NEW YORK -- The dollar slid Tuesday as U.S. politicians remained divided over how to raise the government's ability to borrow, with a key deadline a week away.
The dollar is declining broadly. The euro touched above $1.45 for the first time since July 5, while the dollar fell below 78 yen for the first time since mid-March and struck a record low against the Swiss franc. The U.S. currency may have further to fall. Politicians seem far from agreement as the possibility of a potentially catastrophic default nears.
"We expect negotiations to continue into the 11th hour, which may suggest further volatility in the coming days," said UBS currency analyst Chris Walker.
The federal government is at risk of default after Aug. 2 if lawmakers haven't agreed on how to raise the debt ceiling. Republicans and Democrats have pitched competing plans. Washington appears to be in gridlock even after President Barack Obama went on national television Monday night, calling for a compromise.
Analysts say a default could send stocks and the dollar plunging and interest rates soaring, further damaging the weak economic recovery. Ratings agencies could downgrade the country's top AAA debt rating if lawmakers don't allow the country to continue borrowing and take steps to cut the long-term deficit.
The dollar has been declining as politicians tussled, down about 3 percent in the past two weeks against a group of six heavily traded currencies. It's at its lowest point since June 7.
Until the standoff over the debt ceiling is resolved, investors are going to cut their dollar holdings in favor of international currencies and the stocks and bonds international currencies can buy, said Michael Woolfolk, a Bank of New York Mellon currency strategist.
A weaker dollar means U.S. exports are less expensive than goods being sold in rival currencies, which gives a boost to big U.S. manufacturing companies. Imports, including gas, get pricier for U.S. consumers already hobbled by stagnant incomes, high unemployment and a distressed housing market.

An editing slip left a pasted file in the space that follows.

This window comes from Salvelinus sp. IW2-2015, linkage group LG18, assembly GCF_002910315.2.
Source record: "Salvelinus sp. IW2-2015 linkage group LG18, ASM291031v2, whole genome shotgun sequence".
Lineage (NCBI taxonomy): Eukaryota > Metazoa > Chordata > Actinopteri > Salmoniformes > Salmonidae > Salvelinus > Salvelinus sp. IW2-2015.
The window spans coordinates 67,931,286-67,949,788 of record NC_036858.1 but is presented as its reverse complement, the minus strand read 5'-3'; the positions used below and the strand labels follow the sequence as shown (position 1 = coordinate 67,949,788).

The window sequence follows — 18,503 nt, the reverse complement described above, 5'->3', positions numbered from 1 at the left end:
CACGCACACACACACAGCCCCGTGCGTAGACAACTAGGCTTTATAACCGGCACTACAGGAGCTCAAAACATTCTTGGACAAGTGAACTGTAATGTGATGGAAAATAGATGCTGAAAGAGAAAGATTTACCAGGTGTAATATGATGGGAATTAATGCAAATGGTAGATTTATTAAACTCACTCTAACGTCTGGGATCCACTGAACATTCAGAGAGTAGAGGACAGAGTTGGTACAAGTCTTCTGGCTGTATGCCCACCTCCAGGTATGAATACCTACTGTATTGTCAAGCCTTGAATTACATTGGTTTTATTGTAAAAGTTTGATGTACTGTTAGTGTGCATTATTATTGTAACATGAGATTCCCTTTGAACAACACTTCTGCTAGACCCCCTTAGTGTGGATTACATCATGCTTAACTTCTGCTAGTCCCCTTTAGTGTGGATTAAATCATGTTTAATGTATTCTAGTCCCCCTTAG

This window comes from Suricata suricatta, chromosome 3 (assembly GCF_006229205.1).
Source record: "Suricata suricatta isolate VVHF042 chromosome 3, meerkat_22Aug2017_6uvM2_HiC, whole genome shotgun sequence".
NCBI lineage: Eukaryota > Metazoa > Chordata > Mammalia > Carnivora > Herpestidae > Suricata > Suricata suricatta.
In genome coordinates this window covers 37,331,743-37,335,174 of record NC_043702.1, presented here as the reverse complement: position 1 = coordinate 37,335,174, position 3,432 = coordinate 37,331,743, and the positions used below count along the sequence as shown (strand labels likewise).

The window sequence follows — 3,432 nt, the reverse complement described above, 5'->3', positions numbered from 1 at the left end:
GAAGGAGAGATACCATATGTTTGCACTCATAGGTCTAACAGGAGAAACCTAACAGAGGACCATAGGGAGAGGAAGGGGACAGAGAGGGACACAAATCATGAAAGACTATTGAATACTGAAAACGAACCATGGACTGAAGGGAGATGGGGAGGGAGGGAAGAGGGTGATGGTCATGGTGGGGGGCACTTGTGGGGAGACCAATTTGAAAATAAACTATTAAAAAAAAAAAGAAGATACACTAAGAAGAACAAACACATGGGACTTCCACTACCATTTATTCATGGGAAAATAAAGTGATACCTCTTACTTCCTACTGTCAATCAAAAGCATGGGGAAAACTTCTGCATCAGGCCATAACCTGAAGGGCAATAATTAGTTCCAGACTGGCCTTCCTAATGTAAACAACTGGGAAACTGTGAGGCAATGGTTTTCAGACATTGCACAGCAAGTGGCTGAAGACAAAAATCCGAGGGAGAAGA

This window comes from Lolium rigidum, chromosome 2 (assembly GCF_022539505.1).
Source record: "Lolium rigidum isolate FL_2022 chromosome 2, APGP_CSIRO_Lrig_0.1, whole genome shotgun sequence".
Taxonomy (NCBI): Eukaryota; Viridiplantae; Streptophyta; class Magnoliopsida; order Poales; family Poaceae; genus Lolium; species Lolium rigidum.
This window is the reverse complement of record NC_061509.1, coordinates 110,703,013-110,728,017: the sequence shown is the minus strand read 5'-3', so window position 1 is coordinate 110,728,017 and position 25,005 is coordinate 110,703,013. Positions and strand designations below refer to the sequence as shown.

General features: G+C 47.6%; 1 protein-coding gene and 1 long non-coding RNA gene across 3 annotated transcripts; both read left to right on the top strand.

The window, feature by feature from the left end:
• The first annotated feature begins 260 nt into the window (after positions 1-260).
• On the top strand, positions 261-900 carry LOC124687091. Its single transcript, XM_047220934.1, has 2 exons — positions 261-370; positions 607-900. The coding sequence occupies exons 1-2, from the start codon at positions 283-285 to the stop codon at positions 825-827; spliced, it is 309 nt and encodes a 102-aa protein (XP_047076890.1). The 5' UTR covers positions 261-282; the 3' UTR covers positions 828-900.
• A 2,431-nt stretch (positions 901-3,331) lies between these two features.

Also on Tuesday, a trio of reports showed that the U.S. economy was still weak. A report from the Conference Board said consumers remained worried about the economy because of the difficult job market. Home prices were lower in May than they were a year ago, according to the Standard & Poor's/Case-Shiller home-price index, although they rose from April to May. Fewer people bought new homes in June than did in May, according to the Commerce Department.
Still, the dollar could rebound if investors sense that politicians will get a deal done, Woolfolk said.
In midday trading in New York, the euro rose to $1.4502 from $1.4380 late Monday. Earlier on Tuesday, the euro had topped out at $1.4522. The euro is gaining even after Spain and Italy had to pay higher rates in bond auctions Tuesday, suggesting that investors remain nervous about the power of European officials' expanded aid plan to contain the debt crisis. The British pound rose to $1.6390 from $1.6299.
The dollar fell to 78.03 yen, after earlier bottoming at 77.88 yen -- the weakest level since before the world's major central banks had intervened to weaken the yen in March because of its steep rise. The yen, which also is often used as a safe haven, had surged after the Japanese earthquake and tsunami caused investors to cut their risky bets. On Monday the dollar was worth 78.25 yen.
The dollar also fell to its latest record low against the Swiss franc, another traditional safe-haven currency, at 0.7996 Swiss franc. The dollar has dropped about 16 percent against the Swiss franc this year.
Currencies of countries that have higher interest rates than the U.S. does also rose. The Canadian dollar hit its highest level against the U.S. dollar since November 2007. The Australian dollar is close to $1.10, nearing its highest point in 28 years. The Brazilian real was at a 12-year high. Scandinavian currencies gained sharply, up more than 1 percent.